• assert(): turn an error into a failure at runtime. assert() is a simple but very powerful tool, as long as you define the characteristics that your program should satisfy, you will be able to intercept any error that doesn't satisfy those characteristics at runtime. For example, in the case of a linked list implementation, all we need to do is insert some simple assert() into the code (e.g., pointer dereference is not null), and we can pretty much say goodbye to segment errors. However, writing these assert()s requires some knowledge of the program's behavior, and assert()s have limited usefulness when the program's features are not easily expressed.
    • printf(): Observe potential errors in the output. This is the most common tool for backtracking through a fault, to see if a variable in the program has entered an incorrect state. In NEMU we provide the macro Log() for outputting more debugging information, which actually wraps the functionality of printf(). However, since printf() requires a manual judgment of whether the output is correct or not, it is less convenient than the automatic judgment of assert().
    • GDB: Observe any state of the program, anytime, anywhere. Debuggers are the most powerful tools, but they are also the most expensive to use because you need to watch for suspicious state in a sea of program states.

Powerful GDB

If you've encountered a segmentation fault, you've probably wondered which line of code triggered it. Try writing a program that triggers a segmentation fault, and then running it in GDB. Have you found any useful information that GDB can provide you with?

sanitizer - a low level assert

Segmentation fault are usually caused by illegal accesses, and a simple idea is that if we could check for out-of-bounds addresses with assert() before each access, we could catch segment errors before they occur!

Although we only need to focus on pointer and array accesses, there's a lot of code in the project like this, and it would be a pain in the ass to manually add assert() before these accesses. In fact, the compiler is in the best position to do this, since it knows where all the pointer and array accesses are. The compiler is made to support this by a tool called Address Sanitizer, which automatically inserts code to check for out-of-bounds before pointers and arrays are accessed. GCC provides a -fsanitize=address compilation option to enable this. Menuconfig has the option ready for you, you just need to turn it on:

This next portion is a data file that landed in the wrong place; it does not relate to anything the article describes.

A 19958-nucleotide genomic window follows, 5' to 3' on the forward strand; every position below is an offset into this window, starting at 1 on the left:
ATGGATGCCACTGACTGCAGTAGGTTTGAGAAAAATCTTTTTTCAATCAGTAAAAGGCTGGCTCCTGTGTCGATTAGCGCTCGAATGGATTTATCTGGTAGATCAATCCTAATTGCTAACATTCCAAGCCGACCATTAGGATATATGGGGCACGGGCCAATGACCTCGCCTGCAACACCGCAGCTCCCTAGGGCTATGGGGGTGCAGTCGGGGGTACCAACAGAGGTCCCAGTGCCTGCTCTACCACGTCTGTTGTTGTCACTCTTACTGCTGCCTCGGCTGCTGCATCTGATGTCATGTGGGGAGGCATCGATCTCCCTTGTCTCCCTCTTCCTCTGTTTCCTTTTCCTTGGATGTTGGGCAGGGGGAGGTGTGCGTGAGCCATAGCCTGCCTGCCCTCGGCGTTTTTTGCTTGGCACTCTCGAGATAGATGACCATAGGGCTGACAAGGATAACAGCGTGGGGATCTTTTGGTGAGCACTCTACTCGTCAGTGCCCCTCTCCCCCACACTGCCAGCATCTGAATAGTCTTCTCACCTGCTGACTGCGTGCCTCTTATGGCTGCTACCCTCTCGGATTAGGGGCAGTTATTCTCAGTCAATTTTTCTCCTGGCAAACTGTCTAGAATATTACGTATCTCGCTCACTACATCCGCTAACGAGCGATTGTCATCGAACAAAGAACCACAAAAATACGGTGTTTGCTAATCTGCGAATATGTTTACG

Build Options
  [*] Enable address sanitizer

Then make clean and recompile.

You can try to trigger a segmentation fault on purpose, and then read the error message from Address Sanitizer. You may find that your program's performance is degraded because of the additional performance overhead of checking each access. But as a tool to help you diagnose bugs, it's worth the price, and you can still turn it off when you don't need to debug.

In fact, in addition to address out-of-bounds errors, Address Sanitizer also checks for use-after-free errors (i.e., "continue to use space after freeing it from the heap" errors), and do you know how it does this?

More sanitizers

In fact, GCC supports many more sanitizers that can check for different kinds of errors, you can check the -fsanitize option in man gcc. If your program works correctly with the various sanitizers on, it is a good sign that your program quality is still there.

Based on the above analysis, we can summarize some debugging suggestions:

  • Always use -Wall and -Werror.
  • Insert assert() into your code as often as possible.
  • Enable sanitizer as first step in debugging
  • When assert() fails to catch an error, output the suspicious variable via printf() in the hope that the error will be observed.
  • When printf() doesn't easily detect an error, use GDB to understand the exact behavior of the program.

If you've heard any of these suggestions in your programming classes, you'll have few runtime errors.


The function of a breakpoint is to pause the program so that you can see the state of the program at any given moment. In fact, we can easily simulate breakpoints with watchpoints.

w $pc == ADDR

Where ADDR is the address where the breakpoint is set. This way the program will pause when it reaches ADDR.

How to improve the efficiency of breakpoints (recommended to think about in the second cycle)

If you use breakpoints when running larger programs (such as microbench), you may find that setting breakpoints significantly reduces the efficiency of NEMU's program execution. Think about why this is the case. Is there any way to solve this problem?

The way the debugger works with breakpoints is very different from the above method of simulating breakpoints through watchpoints. In fact, the way breakpoints work, is the 36 Stratagems of Steal the Dragon and Replace with the Phoenix! If you want to unravel this mystery, you can read this articleopen in new window. Once you understand how breakpoints work, try to think about the following two questions.

Can't be any longer?

The x86 int3 instruction does not have any operands, the opcode is 1 byte, so the length of the instruction is 1 byte. Is this necessary? Suppose there is a variant of the x86 architecture, my-x86, which is the same as x86 except that the length of the int3 instruction becomes 2 bytes. In my-x86, would the breakpoint mechanism in the above article still work? Why?

Freeform Breakpoints

What happens if you set a breakpoint at a non-first byte (middle or end) of an instruction? You can try this in GDB, and then think about it and explain why.

The Past and Present of NEMU

You already know how NEMU works. In fact, before NEMU was born, NEMU wasn't called NEMU for a while, it was called NDB (NJU Debugger), and then it was renamed to NEMU for some reason. If you want to know this prehistoric secret, the first thing you need to know is: what is the difference between an Emulator and a Debugger? More specifically, how does GDB debug a program compared to NEMU?